A methodological naturalism (assuming that "it happened by natural process" while doing science) differs from philosophical naturism (claiming that only nature exists) in two ways: methodological is not philosophical, and naturalism is not naturism.  Therefore, I think MN is theologically acceptable, and can be viewed in two rational ways by Christians:
      In one view, described in Section 8A, a Christian begins a scientific investigation with MN (by assuming it happened by natural process) but considers this naturalistic assumption to be a theory that can be tested instead of a conclusion that must be accepted.  In another view, a Christian accepts MN (and also MN-humility by acknowledging the possibility of unavoidable error) but considers MN-science to be only one aspect of a broader "search for truth" that considers all possibilities, including miracles.
      In both views, a Christian believes that natural process was designed by God, is sustained by God, and can be guided by God, so "natural" does not mean "without God", and a naturalistic explanation does not increase the plausibility of atheistic naturism.
      With either view a controversial design theory (involving unfamiliar design-action) can be evaluated using the methods of science (using reality-checks based on evidence and logic) but the views disagree about whether this scientific logic occurs inside or outside science, because a design theory — which does not propose that a supernatural miracle has occurred, but does not deny that this may have occurred — may violate MN.

      What does "God of the gaps" mean?  When current naturalistic theories seem implausible, is this science gap due to the inadequacy of current science, or does it indicate a nature gap (a break in the continuous chain of natural process) that was bridged by miraculous-appearing theistic action?  Sometimes, a theory proposing a nature gap is ridiculed by calling it a "God of the gaps" theory.  I think this term should be eliminated from our vocabulary because it is imprecise and confusing, since it could refer to four different views:  biblically justifiable criticisms (of an "always in the gaps" or "only in the gaps" view) or a biblically unjustifiable criticism (of a "gaps are possible" view), or a theory (claiming "a gap did occur") that should be logically evaluated.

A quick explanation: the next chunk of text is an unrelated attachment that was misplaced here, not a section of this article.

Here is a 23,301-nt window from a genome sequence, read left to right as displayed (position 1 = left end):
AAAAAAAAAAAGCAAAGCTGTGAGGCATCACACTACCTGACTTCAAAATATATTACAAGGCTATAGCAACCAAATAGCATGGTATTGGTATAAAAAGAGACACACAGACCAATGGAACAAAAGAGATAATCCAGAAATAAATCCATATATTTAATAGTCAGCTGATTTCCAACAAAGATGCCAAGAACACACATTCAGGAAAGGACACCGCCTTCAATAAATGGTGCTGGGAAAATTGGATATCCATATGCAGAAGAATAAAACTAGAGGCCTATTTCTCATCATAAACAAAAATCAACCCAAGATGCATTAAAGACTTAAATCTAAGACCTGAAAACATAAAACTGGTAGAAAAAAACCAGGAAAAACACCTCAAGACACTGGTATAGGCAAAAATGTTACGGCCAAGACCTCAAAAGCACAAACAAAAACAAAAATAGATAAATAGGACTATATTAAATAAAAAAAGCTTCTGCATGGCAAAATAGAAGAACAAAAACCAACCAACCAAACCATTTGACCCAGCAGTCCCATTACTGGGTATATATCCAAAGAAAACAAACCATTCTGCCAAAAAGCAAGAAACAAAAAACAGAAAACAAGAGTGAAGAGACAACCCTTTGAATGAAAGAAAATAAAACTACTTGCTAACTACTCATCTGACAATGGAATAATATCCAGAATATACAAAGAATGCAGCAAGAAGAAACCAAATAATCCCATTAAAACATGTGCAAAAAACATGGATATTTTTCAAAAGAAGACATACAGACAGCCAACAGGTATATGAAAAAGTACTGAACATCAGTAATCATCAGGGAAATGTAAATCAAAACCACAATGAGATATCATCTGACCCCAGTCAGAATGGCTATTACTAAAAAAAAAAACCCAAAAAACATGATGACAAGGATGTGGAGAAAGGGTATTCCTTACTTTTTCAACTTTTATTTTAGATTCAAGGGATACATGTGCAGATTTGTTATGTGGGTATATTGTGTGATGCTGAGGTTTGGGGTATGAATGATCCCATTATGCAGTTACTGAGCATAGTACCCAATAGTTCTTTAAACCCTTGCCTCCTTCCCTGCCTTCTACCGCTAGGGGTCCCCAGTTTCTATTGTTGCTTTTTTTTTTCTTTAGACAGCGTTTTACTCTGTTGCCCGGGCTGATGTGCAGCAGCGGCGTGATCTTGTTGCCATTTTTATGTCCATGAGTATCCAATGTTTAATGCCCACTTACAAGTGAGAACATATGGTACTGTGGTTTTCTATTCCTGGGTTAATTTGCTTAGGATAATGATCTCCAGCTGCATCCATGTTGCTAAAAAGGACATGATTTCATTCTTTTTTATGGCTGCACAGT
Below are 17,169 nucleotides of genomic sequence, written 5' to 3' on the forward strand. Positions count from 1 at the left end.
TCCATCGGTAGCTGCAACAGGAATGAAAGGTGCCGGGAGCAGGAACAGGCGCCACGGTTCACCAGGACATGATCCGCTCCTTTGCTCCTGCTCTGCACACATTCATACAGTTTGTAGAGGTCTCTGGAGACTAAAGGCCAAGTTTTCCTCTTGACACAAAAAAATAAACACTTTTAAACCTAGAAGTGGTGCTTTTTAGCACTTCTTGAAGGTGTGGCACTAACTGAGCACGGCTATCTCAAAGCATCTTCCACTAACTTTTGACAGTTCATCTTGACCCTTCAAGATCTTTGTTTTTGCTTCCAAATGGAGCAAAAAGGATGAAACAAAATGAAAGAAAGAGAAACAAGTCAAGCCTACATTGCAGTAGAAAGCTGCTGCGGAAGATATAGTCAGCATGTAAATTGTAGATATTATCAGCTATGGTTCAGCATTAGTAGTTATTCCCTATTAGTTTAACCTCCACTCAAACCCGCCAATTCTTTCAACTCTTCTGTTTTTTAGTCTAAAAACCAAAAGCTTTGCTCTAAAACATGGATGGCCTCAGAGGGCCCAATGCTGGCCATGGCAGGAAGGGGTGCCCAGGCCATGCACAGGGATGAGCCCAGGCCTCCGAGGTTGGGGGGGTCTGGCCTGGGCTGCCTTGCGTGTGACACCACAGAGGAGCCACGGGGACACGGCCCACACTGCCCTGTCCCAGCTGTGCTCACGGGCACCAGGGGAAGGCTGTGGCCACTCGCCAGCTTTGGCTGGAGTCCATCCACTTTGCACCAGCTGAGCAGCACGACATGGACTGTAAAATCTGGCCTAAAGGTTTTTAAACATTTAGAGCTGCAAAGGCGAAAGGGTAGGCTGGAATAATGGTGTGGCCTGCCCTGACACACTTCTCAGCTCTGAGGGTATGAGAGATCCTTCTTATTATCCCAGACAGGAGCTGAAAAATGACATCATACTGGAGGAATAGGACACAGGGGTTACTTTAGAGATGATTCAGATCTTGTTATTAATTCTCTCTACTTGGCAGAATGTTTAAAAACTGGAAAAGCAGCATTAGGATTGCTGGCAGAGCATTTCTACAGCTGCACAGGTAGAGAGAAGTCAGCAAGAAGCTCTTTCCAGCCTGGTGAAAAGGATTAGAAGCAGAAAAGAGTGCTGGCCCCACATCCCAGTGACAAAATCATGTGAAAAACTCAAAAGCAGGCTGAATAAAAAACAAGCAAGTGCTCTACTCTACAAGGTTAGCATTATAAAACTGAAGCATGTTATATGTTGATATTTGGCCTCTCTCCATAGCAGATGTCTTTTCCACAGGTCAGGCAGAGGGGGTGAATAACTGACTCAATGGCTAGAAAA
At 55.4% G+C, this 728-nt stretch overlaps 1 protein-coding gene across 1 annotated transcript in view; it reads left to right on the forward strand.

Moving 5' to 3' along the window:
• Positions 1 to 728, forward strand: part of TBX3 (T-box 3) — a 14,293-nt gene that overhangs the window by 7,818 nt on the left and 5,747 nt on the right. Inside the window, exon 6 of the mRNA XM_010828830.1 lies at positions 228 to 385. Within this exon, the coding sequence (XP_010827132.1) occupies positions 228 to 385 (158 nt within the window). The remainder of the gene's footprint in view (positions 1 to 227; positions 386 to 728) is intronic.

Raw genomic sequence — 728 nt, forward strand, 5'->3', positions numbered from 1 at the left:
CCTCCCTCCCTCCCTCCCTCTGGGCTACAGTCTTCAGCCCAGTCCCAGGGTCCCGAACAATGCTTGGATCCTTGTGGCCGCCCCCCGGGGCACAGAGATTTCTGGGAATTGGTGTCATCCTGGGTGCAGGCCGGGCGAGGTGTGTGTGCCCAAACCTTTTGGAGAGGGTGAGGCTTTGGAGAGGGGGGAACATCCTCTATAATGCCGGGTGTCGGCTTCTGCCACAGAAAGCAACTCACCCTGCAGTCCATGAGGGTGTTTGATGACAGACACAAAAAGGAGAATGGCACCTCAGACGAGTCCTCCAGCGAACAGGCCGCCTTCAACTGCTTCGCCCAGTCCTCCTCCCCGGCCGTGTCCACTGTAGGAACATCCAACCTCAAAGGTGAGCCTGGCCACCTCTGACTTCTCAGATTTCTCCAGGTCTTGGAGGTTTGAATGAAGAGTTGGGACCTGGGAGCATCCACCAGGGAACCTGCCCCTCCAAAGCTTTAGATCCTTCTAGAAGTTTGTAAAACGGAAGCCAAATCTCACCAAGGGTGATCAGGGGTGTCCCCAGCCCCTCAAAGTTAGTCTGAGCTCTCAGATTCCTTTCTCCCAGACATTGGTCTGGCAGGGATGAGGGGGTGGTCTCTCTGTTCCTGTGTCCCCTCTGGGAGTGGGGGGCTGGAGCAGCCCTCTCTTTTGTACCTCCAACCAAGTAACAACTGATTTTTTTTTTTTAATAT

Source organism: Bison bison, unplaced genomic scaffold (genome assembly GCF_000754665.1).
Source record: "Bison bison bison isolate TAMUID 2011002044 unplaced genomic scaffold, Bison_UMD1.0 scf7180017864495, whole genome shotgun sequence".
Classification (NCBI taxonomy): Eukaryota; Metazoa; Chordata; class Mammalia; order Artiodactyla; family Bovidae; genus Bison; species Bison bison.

Another Perspective on Two Worlds
      The "two worlds" example is borrowed from Paul Nelson.  Before hearing his "imaginary concrete illustration," I described the same ideas in terms of if-then logic:  Probably MN will be useful if its assumptions are true, if there is a match between "what MN assumes about the world" and "how the world really is."  IF the history of the universe really has included only natural process, then MN is correctly assuming an all-natural history, and MN will be useful because it helps scientists avoid being distracted by false theories about non-natural events.  But IF non-natural events really did occur during history, the premise of MN is false, and MN will be harmful when it inevitably forces scientists to reach some false conclusions.

      Biological Evolution
      6C: Shifting of Support 
      evolution-shifting:  Often, support is illogically shifted from a strongly supported meaning of evolution (such as basic "old earth" progressions in the fossil record, or micro-E changes that occur in drug-resistant bacteria and finch beaks) to a less strongly supported meaning (like Total Macro-E with a natural evolution, from bacteria to humans, of all biocomplexity).
      creation-shifting:  Often, scientific evidence against young-earth creation is illogically shifted onto old-earth creation, and the important scientific differences between two old-earth theories (independent creation and genetic modification) are ignored.
      With an evolution-shift the implied support for evolution increases, and with a creation-shift the implied support for creation decreases.  But in each case the shift (and associated implication) is not logically justified.